From Endurance to Dressage
It's a reoccurring theme here, but it is HOT! Yesterday, I wore black tights and a technical t-shirt to work so that I wouldn't have to change clothes in the back of my truck once I got to the ranch. Instead, I kicked off my Chuck's, pulled on a pair of socks, and slipped into my barn boots. I hoped that by making the transition from work wear to barn wear quicker, I might not get so hot. HAHAHA.
I gave Izzy a cold shower and saddled him up. We spent 27 minutes hacking around the property. We have lots of trees, so it wouldn't have been too bad if Izzy hadn't acted like he'd never been out of his paddock before. He literally spooked, half bolted, and braced for 27 minutes certain that death was behind every tree. We were both red-faced and sweaty by the time I quit.
Once we finished, I gave Izzy another cold shower and left him out on the lawn which was completely shaded. I putzed around doing all of my barn chores, and then grabbed my thermometer to take Izzy's temperature. We're doing a USDF show this Sunday that is requiring several days of temperature readings.
I store my thermometer in the feed room. When I pulled it out of its drawer, I knew it was already too hot to use for taking someone's temperature. It read 104 degrees. Proof is in the photo above. I quickly poured some of the cold water from Yeti thermos into a cup and set the thermometer inside for a few minutes while I fed Speedy his lunch.
I was able to bring down the temperature of the thermometer itself, but when I took Izzy's temperature it was definitely on the high side of normal. In case you're trying to take your horse's temperature in the summer, or even in the winter for that matter, a horse's normal body temperature should run somewhere between 99 and 101. Izzy's was just a bit over at 101.8. Based on all of his other parameters, heart rate, capillary refill, respiration, attitude, and so on, I know he isn't sick. He was just hot.
When I take Izzy's temperature today, I'll make sure it's before we do anything. Exercise alone can raise the body's temperature a bit, or a lot depending on what you do. Combining work with a hot day is a guarantee to produce an elevated body temperature. When I checked my phone while I was taking Izzy's temperature, it showed 105, so it had only gotten hotter after our quick ride. Without an ice bath, a fan, and deep shade, there would be no way to get a "normal" body temperature after even a hack.
Today is predicted to be about the same as yesterday. I didn't feel very good by the time I headed home. Working for an hour doing chores and riding was just too much in that heat. While I worked and sweated, Izzy got two cold showers and a shade break. Imagine what his temperature might have been without the showers and shade.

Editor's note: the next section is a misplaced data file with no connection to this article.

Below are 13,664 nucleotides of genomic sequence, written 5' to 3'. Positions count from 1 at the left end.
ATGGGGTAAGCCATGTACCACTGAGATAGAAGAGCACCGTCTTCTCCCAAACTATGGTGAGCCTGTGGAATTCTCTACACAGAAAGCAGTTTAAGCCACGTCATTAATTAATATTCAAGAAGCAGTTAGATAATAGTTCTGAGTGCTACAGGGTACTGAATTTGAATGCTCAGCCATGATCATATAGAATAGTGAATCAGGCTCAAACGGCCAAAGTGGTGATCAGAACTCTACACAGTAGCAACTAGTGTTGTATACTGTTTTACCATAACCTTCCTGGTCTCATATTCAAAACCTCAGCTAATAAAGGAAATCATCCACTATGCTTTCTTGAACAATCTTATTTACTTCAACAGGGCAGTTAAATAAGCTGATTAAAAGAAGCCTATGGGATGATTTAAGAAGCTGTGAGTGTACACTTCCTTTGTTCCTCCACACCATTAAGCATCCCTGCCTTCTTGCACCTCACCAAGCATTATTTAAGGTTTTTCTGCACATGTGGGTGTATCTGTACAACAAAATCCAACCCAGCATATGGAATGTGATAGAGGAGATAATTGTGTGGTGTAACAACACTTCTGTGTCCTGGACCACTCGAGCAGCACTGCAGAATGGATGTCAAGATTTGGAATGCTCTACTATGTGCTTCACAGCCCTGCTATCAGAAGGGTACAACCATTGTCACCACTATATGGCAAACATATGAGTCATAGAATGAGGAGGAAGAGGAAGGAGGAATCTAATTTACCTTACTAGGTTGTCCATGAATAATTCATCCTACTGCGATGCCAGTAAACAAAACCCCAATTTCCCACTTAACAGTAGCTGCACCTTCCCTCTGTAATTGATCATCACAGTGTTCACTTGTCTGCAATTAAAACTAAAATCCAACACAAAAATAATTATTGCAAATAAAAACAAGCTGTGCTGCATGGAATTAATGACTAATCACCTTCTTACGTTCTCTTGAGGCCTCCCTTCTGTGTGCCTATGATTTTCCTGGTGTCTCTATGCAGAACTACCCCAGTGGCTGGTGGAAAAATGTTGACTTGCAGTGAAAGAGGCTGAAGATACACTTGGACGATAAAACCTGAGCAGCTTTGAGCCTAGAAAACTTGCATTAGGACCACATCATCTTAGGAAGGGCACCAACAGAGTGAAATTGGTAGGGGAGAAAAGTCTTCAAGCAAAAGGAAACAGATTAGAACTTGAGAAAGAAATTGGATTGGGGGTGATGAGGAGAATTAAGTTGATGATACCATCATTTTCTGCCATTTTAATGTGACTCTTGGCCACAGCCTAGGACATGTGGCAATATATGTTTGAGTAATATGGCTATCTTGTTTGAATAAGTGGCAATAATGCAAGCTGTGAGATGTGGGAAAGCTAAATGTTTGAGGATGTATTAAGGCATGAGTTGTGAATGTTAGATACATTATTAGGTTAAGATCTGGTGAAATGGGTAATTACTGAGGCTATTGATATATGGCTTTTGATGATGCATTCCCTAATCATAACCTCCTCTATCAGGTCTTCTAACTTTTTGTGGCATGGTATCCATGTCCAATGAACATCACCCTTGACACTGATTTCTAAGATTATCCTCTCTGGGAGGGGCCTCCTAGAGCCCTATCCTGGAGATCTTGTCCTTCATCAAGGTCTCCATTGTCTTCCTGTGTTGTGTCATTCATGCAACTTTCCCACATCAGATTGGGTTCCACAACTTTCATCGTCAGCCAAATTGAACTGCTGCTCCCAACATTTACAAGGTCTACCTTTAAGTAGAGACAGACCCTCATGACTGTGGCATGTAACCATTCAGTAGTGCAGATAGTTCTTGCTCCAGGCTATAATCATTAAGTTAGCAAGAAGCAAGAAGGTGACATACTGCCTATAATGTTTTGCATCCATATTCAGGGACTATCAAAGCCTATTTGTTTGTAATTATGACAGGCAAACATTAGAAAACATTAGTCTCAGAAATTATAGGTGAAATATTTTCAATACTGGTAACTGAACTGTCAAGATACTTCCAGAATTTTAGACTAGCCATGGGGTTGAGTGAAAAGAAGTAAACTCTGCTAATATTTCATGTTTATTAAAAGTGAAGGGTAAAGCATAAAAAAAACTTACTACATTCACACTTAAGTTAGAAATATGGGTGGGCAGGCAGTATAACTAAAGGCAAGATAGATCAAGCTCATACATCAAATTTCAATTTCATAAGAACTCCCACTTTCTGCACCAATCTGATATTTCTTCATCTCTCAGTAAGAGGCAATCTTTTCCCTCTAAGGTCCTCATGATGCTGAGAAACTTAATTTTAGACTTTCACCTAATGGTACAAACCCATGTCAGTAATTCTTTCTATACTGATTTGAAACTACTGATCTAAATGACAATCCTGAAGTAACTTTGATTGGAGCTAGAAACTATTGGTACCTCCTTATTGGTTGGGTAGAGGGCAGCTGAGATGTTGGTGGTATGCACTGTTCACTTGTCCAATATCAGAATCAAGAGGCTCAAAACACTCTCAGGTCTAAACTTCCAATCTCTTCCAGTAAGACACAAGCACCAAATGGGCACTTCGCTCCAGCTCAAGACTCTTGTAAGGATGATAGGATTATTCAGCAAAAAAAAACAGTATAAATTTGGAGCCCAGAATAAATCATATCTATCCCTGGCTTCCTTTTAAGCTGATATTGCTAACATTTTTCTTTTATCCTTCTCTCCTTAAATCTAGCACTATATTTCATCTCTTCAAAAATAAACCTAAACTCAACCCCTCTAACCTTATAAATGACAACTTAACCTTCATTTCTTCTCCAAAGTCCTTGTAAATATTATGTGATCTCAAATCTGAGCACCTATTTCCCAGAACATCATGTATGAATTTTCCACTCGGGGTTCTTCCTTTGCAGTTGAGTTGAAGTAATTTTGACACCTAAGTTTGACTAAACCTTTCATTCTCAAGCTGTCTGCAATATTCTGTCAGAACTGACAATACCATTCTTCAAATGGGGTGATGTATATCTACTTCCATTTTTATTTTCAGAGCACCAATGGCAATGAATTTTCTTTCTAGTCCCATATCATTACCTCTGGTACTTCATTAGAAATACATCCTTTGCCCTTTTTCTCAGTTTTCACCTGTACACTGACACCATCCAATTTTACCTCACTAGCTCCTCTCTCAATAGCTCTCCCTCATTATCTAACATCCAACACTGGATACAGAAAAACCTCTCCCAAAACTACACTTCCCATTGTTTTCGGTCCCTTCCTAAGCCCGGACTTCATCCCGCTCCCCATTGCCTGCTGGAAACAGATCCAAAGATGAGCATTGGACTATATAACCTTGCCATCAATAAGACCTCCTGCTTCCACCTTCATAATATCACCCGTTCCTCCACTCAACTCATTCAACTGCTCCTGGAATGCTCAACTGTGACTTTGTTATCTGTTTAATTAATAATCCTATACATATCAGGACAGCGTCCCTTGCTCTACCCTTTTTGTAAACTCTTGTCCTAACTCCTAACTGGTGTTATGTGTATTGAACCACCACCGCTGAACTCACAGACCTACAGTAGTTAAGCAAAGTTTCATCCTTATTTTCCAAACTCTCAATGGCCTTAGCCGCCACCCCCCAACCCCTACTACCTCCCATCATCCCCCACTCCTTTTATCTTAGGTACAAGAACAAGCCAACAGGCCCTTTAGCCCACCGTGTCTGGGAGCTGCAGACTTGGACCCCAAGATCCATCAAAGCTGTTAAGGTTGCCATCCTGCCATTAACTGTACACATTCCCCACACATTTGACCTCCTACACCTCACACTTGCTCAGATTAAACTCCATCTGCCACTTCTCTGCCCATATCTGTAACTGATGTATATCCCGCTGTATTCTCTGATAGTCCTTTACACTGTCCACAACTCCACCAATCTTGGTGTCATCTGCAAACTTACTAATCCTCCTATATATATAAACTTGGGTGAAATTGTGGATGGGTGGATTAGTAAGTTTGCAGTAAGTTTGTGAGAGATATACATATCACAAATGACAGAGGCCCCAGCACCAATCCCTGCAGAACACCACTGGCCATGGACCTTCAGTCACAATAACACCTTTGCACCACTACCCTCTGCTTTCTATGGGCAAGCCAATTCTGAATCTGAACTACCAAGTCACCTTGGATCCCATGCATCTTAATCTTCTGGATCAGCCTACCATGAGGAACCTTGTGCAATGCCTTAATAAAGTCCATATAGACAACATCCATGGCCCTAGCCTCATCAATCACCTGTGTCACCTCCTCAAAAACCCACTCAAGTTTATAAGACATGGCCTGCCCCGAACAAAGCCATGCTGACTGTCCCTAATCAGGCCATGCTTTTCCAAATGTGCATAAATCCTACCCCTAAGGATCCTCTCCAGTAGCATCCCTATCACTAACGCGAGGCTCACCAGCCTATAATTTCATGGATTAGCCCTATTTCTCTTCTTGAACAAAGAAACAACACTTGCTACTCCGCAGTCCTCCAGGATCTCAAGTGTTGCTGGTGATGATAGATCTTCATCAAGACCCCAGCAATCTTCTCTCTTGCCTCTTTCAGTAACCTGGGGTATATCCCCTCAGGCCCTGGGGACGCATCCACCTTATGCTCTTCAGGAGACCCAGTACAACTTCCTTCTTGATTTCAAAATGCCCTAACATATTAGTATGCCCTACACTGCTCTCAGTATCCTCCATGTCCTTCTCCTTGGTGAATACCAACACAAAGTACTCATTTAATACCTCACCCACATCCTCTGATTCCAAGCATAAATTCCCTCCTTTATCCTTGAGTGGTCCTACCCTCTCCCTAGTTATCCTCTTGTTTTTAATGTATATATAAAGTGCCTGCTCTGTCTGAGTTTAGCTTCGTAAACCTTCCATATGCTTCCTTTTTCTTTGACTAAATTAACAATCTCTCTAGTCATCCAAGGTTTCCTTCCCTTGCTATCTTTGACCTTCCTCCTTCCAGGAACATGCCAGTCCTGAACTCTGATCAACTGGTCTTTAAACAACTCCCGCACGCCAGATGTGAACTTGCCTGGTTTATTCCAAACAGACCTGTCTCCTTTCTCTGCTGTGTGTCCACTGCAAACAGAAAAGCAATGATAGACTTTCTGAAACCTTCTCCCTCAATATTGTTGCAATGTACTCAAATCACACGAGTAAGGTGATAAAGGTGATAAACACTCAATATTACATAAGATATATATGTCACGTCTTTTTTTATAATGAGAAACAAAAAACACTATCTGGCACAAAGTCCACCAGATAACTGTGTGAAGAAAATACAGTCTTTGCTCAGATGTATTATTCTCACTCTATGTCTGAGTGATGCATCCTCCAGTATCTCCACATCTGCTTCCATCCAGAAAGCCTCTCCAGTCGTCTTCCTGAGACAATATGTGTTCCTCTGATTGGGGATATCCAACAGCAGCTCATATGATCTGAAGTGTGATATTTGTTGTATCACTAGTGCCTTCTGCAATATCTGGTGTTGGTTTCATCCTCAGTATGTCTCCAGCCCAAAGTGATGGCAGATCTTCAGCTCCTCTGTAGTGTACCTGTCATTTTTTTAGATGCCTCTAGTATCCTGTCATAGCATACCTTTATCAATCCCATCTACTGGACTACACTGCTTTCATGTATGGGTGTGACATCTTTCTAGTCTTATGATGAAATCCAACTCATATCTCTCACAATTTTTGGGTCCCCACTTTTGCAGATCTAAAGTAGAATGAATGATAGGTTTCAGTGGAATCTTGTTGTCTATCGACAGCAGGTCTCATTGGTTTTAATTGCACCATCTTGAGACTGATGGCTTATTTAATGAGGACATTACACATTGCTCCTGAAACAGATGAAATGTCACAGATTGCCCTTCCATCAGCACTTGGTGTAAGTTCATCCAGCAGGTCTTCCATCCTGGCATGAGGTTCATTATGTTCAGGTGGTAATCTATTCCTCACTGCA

No repeat of that today. Maybe we'll just do the cold shower and shade part.
It's not often that I buy a "goop" and like it well enough to buy it again. Zephyr's Garden Skin Rescue Emollient Salve has proven to be so effective at treating rubs, scrapes, and itchy spots that I bought a new a few weeks ago.
Izzy's skin suffers every summer. He gets so itchy that he rubs vigorously enough that he creates tears in his skin. I have tried the pharmaceutical route, prednisolone, but that did not cut the itchiness. I also feed milled flaxseed and rice bran to add fats and oils to his diet. I can't say conclusively that they help, but they certainly aren't hurting him. I also roached his mane which did stop him from itching that area.
I know that hosing him off every day does help. If he gets sweaty and the sweat isn't rinsed off, I know for sure that makes him itchy. I don't know whether his itchiness is from sweat or bugs, so I've tried a shotgun approach: diet, topicals, and fly barriers/sprays.
Zephyr's is a salve that feels like lip balm. Its ingredients include pure olive oil infused with a variety of leaves such as Comfrey Leaf and Calendula Flower. It also contains beeswax, Lavender Essential Oil, and Tea Tree Essential Oil. These are all ingredients that I would use on my own skin, and I have used this on myself. It has a pleasant, clean smell, and the texture is creamy without being overly oily.
The first jar I purchased, which is now empty, lasted for several years. I use it on Izzy's face, his body, and even under his tail where he rubs himself raw. The salve doesn't prevent the rubs from occurring, but it does help to soothe the raw skin which allows it to heal.
Fortunately, we are on the back side of summer which means our mornings will eventually cool off as will our hot afternoons. Fall better get here soon, or Izzy won't have any skin left.
Either that, or I'll need to buy another jar of Zephyr's!
Last week I was reading back through some old posts and shook my head at the number of times I've readjusted what my boys eat. I have tried so many different products in an effort to heal hooves, shine coats, soothe tummies, and keep emotions on a more even keel. By now you'd think I'd have figured out that most of that stuff doesn't work all that well.
For the record, here's what my boys are getting this year.
At this point, I've whittled the supplements down to the most basic of items. Since Izzy eats primarily grass hay, he really does need the extra calories found in the beet pulp and rice bran. I've tried several "cooler" feeds, but all of them sent his energy through the roof. Rice bran (fat) and beet pulp (forage) are the only feeds besides the grass hay that he can tolerate. My vet agrees that the vitamin/mineral mix and milled flaxseed are probably doing more than just making expensive poop. He feels that the flax probably helps with Izzy's summertime itch, and being on grass hay alone means he's probably not getting enough minerals and vitamins.
As far as the GastroElm, I know that it works when Izzy needs it. I am still trying to determine just how frequently he does need it. For the past three weeks I've given it to him on Saturday after my lesson. So far, that isn't making things worse, but I don't know that he needs it weekly. I need to give it a few more weeks to see if the occasional sloppy poop piles disappear or continue.
Eating really shouldn't be this complicated.
While I am watching my spending - and by watching I mean watching my money stay in the bank, there are still things that must be purchased. With summer just about here, I gritted my teeth and stocked up on a few things.